Supporters and opponents await news of Venezuela's ailing President Chavez
As their colourful president lies gravely ill in a Havana hospital, his supporters wonder when he will return to resume office - if at all
The change of mood in Plaza Bolivar could hardly be more dramatic. Less than three months ago jubilant crowds filled the main square in Caracas to celebrate another election triumph for Hugo Chavez with chants of " Oo, ah, Chavez no se va [Chavez won't go]".
On Friday night, however, supporters waited anxiously for any scrap of news from Havana, Cuba, where their president was fighting for his life in hospital after emergency cancer surgery.
"We have no idea what to expect. I pray for his recovery but I am expecting the worst," said Joaquin Cavarcas, as he scanned a newspaper for an update .
On Thursday, Chavez is due to be inaugurated for a further six-year term at a ceremony at the National Assembly, a short walk from the plaza. But the usually gregarious, publicity-loving president has not been seen nor heard since his operation on December 11, prompting speculation he will not recover in time.
Vice-President Nicolas Maduro said Chavez's formal swearing-in could be postponed if he was unable to attend, the clearest indication yet that the government was preparing to delay the ceremony while avoiding naming a replacement for Chavez or calling a new election in the South American Opec nation.
"The interpretation being given is that the 2013-2019 constitutional period starts on January 10. In the case of President Chavez, he is a re-elected president and continues in his functions," Maduro said, waving a copy of the constitution during an interview with state TV.
"The formality of his swearing-in can be resolved in the Supreme Court at the time the court deems appropriate in co-ordination with the head of state."
Maduro's position generated new friction with the opposition, which has argued that if Chavez doesn't make it back to Caracas by Thursday, the president of the National Assembly - Diosdado Cabello - should be named interim president.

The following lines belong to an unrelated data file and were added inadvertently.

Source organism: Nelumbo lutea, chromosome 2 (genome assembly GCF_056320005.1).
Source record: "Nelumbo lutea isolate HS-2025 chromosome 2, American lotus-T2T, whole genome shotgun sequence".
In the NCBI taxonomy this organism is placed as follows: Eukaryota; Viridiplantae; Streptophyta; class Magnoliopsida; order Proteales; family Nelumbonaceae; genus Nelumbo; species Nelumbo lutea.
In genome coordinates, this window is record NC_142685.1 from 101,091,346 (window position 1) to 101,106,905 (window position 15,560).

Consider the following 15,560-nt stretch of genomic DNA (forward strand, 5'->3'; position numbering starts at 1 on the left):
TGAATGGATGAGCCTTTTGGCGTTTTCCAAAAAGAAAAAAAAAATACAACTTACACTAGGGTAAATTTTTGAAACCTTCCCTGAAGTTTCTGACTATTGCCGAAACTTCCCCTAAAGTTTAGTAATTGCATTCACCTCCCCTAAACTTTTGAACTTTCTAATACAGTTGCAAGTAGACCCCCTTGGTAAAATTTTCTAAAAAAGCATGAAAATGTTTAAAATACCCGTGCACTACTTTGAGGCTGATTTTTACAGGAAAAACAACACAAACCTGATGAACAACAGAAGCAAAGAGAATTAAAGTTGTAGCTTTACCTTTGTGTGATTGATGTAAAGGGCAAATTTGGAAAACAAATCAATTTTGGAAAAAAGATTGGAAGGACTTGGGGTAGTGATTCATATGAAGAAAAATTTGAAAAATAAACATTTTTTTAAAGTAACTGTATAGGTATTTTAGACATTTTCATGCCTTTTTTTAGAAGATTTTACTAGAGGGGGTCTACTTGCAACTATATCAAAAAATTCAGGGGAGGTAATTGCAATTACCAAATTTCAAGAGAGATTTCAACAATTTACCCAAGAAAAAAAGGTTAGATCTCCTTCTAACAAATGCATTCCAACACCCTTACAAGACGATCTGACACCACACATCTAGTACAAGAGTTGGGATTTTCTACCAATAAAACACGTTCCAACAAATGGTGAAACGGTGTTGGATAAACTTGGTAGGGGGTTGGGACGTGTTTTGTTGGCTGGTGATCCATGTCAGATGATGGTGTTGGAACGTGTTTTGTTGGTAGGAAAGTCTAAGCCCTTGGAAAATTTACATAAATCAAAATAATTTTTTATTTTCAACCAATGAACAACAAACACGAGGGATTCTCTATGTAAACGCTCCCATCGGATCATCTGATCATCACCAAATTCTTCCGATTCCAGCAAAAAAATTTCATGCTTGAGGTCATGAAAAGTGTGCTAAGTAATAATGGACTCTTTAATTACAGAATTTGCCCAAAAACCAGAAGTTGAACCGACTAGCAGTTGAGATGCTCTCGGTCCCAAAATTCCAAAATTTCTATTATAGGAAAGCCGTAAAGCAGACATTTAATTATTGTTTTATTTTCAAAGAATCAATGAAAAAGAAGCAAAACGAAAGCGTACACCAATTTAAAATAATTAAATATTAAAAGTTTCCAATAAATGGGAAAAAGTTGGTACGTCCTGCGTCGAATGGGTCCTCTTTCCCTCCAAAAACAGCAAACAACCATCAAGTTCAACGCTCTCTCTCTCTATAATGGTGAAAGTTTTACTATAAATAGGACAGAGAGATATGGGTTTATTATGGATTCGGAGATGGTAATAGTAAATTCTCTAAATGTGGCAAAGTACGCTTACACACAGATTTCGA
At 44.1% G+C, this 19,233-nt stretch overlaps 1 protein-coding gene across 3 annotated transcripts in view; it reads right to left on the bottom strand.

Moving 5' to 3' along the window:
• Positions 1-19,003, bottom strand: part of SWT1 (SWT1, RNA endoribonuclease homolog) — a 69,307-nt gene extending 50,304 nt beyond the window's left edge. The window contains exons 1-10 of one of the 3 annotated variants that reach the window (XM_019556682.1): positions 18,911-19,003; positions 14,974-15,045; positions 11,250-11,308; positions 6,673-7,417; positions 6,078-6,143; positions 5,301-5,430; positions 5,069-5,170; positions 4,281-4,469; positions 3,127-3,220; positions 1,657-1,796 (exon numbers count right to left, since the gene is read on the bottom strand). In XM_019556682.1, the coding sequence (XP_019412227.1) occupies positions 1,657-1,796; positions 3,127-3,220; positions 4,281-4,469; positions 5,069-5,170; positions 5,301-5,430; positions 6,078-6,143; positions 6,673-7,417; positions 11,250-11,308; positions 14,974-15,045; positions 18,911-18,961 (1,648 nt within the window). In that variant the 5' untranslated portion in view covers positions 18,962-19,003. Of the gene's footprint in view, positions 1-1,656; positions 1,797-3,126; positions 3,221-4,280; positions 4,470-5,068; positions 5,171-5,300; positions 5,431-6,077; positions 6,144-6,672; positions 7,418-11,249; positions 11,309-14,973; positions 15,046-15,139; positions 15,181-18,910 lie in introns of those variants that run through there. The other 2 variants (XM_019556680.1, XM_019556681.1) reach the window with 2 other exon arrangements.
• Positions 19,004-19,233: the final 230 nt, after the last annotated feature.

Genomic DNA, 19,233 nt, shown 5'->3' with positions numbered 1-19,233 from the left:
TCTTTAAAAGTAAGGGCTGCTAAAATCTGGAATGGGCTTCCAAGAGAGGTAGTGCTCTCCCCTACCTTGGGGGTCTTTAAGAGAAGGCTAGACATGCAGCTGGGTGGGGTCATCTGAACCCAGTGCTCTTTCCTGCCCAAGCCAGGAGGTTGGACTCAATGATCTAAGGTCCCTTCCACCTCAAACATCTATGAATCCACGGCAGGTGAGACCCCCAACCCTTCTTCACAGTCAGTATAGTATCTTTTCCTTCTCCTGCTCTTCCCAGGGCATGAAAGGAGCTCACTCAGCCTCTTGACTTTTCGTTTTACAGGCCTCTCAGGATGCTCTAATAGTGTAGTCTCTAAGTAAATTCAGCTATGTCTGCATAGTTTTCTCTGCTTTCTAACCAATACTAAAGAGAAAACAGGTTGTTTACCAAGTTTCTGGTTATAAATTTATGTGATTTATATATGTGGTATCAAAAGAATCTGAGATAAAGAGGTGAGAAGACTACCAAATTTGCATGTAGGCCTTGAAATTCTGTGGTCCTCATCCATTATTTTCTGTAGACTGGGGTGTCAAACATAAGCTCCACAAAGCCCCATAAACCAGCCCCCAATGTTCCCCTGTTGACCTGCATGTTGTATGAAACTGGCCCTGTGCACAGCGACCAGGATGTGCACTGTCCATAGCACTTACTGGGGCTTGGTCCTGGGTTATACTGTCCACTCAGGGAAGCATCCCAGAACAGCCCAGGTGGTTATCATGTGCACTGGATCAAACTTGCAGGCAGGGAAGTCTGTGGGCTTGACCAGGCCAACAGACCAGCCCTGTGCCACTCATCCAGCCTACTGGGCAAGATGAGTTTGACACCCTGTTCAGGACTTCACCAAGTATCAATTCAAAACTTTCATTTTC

Such brewing disagreements were likely to be aired yesterday when the congress, which is controlled by a pro-Chavez majority, convenes to choose its president and other legislative leaders. Whoever is elected National Assembly president could potentially end up being the country's interim president if Chavez's illness forces him from office.
The government said on Thursday that the president was suffering from complications brought on by a severe lung infection after surgery. The Bolivian president, Evo Morales, said it was painful to see his close political ally in this state. "The situation for our brother Hugo Chavez is very worrying," he said.
On the streets, nobody is giving up on Chavez, but there is a growing resignation that he will not attend his swearing-in as scheduled.
"We must wait for him to recover and then swear him into office," said Ruben Daza, a newspaper vendor. "I doubt he'll be back next week. The assembly will have to decide what to do, but he is the president and we must wait for his return."
Posters hanging from street lamps show Chavez alongside his daughter pointing down on a sea of supporters with a caption: "Now, more than ever, we are with Chavez."
For many of his supporters, it is unimaginable that anyone could fully replace Chavez, who has dominated the nation's politics for 14 years. But even if their worst fears are realised, they say, Chavez's legacy will endure.
"I want President Chavez to come back, I've prayed for his health from the beginning, but at this point I've lost all hope. I think the president of the assembly should take over and call for elections in the next 90 days, as the constitution says," said Sixto Zambrano, a retired soldier.
Additional reporting by Agence France-Presse, Associated Press